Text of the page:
Glass Industry Supply Chain
The UK glass industry (all sectors) produces an estimated 4 million tonnes of glass per year, divided as follows in the generalised subsectors of Container, Flat, Fibre and Domestic (including Crystal and Special Glass)
Production of containers for the food and drinks industry, glazing in construction and the automotive industry account for around 90% of glass produced in the UK.
Container glass, mainly bottles and jars, accounts for around 60% of all UK glass production. The majority of the container glass produced in the UK is clear.
The UK container industry presently comprises six manufacturers producing a total of 2.3 million tonnes of container glass in 2010.
The flat glass industry, fuelled by demand for building and automotive glass, represents the second largest sector in the UK glass manufacturing industry.
Currently, three companies produce flat glass in the UK and annual domestic production in 2010 was approximately 1.3 million tonnes; the majority going towards glazing products for buildings including laminated, self-cleaning, coated low-emissivity, silvered and other glasses; the rest used in automotive applications. Production of clear float glass constitutes the single largest product and unlike container glass, is usually used in long-term applications.
There are three fibreglass manufacturers in the UK producing two main products. Fibre has over 40,000 different applications, including building insulation products (for energy savings and fire (thermal) protection), reinforcement of plastics and rubber, electronics and wall coverings.
Glass fibre is an extremely versatile material. Drawn as a continuous thread it can be manufactured into fabric yarn which is fire resistant.
Domestic Glass / Special Glass
Domestic glass production covers both the special and domestic sectors. Although, currently the UK has no volume producer of domestic glass but several small manufacturers producing giftware from either lead crystal or common soda-lime glass. Typically they operate small pot furnaces melting a few tonnes per week.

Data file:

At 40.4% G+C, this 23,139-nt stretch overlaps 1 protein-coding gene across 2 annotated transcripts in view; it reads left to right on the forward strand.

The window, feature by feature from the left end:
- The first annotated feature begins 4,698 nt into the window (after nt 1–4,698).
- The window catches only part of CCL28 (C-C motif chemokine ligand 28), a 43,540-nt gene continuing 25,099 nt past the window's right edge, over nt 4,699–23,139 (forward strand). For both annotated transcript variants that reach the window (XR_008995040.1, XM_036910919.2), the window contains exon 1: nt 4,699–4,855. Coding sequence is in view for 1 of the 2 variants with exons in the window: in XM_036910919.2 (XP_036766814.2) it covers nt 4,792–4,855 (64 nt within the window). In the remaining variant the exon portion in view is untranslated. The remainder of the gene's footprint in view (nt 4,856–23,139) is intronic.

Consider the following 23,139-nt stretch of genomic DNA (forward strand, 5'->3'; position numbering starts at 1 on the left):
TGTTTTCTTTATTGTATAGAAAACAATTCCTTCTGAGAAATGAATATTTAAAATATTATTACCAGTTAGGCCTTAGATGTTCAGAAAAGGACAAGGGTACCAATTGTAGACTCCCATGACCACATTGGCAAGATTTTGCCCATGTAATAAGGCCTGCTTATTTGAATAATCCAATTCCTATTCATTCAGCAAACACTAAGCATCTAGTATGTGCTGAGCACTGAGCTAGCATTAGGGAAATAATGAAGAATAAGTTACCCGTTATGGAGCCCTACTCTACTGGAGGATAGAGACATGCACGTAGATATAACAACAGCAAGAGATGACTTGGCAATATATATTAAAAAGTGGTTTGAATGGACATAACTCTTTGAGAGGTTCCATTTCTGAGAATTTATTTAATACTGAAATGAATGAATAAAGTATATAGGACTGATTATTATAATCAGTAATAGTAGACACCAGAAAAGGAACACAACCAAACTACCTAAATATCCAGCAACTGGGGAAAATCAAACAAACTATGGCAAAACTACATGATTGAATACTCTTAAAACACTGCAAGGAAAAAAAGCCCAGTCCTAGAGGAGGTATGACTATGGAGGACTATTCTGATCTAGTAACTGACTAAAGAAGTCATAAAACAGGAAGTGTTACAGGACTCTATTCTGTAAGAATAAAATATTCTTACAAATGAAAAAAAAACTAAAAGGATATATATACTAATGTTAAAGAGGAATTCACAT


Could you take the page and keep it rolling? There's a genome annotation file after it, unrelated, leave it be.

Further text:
Special Glass covers an extremely diverse group - lighting, oven hobs, optical, medical and scientific. Production capacities range from large 200 tonne per day furnaces to specialist melters producing a few kg per week.
Sand, limestone and soda ash are the principal virgin raw materials used by the industry and recycled cullet is used as much as possible. The amount of glass recycled in 2010 was 1.6 million tonnes, The container industry recycled a record 660,000 tonnes of cullet back into new bottles and jars. Remelting waste glass uses 25% less energy than making glass from raw materials. The industry is not a large user of water, average consumption being slightly in excess of 1.0m3 for each tonne of glass produced.
Glass manufacture is an energy-intensive process - 80% natural gas which is used to fire the high-temperature furnaces - and because it represents a significant cost to the industry, it has worked for decades to improve energy efficiency. Over the past 3 decades energy consumption per tonne of glass produced has halved. The amount of energy required to melt a tonne of glass has fallen to 1.47 MWh.
As the industry can recycle almost all of its own rejected production, very little solid waste is produced. Furnace rebuilds produce a large amount of refractory waste but this in turn can be recycled and a typical furnace has a life in excess of 10 years
Many glass making terms have entered the language: 'Coddswallop': Hiram Codd invented the marble stoppered 'pop' bottle in the 1870s, and millions of the bottles were made, particularly in South Yorkshire. 'Wallop' was the name given to the cheap beer of the day, and beer drinkers dubbed the contents of the codd bottle 'a load of coddswallop'.